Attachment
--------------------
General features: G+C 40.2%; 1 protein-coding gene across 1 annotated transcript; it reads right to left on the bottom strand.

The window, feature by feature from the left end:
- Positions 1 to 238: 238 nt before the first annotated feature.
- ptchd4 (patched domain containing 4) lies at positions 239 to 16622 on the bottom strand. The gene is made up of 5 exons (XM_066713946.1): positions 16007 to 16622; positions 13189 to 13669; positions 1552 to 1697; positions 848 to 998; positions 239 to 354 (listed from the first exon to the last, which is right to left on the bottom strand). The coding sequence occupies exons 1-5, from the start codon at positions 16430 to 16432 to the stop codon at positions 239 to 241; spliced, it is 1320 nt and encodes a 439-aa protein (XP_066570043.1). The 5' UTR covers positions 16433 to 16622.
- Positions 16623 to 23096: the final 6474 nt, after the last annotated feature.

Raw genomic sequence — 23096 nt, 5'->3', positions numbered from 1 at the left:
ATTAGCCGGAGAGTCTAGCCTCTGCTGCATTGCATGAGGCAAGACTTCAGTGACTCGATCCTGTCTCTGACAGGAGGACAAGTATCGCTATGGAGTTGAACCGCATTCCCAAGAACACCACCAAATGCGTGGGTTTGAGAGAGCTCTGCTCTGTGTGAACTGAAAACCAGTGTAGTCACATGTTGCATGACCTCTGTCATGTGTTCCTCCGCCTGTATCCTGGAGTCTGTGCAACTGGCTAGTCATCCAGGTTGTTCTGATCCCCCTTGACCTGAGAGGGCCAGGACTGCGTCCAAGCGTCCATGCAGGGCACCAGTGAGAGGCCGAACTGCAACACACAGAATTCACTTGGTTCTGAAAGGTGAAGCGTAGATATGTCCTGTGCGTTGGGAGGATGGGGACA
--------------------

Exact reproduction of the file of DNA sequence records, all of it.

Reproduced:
General features: G+C 40.2%; 1 protein-coding gene across 1 annotated transcript; it reads right to left on the bottom strand.

The window, feature by feature from the left end:
- Positions 1 to 238: 238 nt before the first annotated feature.
- ptchd4 (patched domain containing 4) lies at positions 239 to 16622 on the bottom strand. The gene is made up of 5 exons (XM_066713946.1): positions 16007 to 16622; positions 13189 to 13669; positions 1552 to 1697; positions 848 to 998; positions 239 to 354 (listed from the first exon to the last, which is right to left on the bottom strand). The coding sequence occupies exons 1-5, from the start codon at positions 16430 to 16432 to the stop codon at positions 239 to 241; spliced, it is 1320 nt and encodes a 439-aa protein (XP_066570043.1). The 5' UTR covers positions 16433 to 16622.
- Positions 16623 to 23096: the final 6474 nt, after the last annotated feature.

Raw genomic sequence — 23096 nt, 5'->3', positions numbered from 1 at the left:
ATTAGCCGGAGAGTCTAGCCTCTGCTGCATTGCATGAGGCAAGACTTCAGTGACTCGATCCTGTCTCTGACAGGAGGACAAGTATCGCTATGGAGTTGAACCGCATTCCCAAGAACACCACCAAATGCGTGGGTTTGAGAGAGCTCTGCTCTGTGTGAACTGAAAACCAGTGTAGTCACATGTTGCATGACCTCTGTCATGTGTTCCTCCGCCTGTATCCTGGAGTCTGTGCAACTGGCTAGTCATCCAGGTTGTTCTGATCCCCCTTGACCTGAGAGGGCCAGGACTGCGTCCAAGCGTCCATGCAGGGCACCAGTGAGAGGCCGAACTGCAACACACAGAATTCACTTGGTTCTGAAAGGTGAAGCGTAGATATGTCCTGTGCGTTGGGAGGATGGGGACA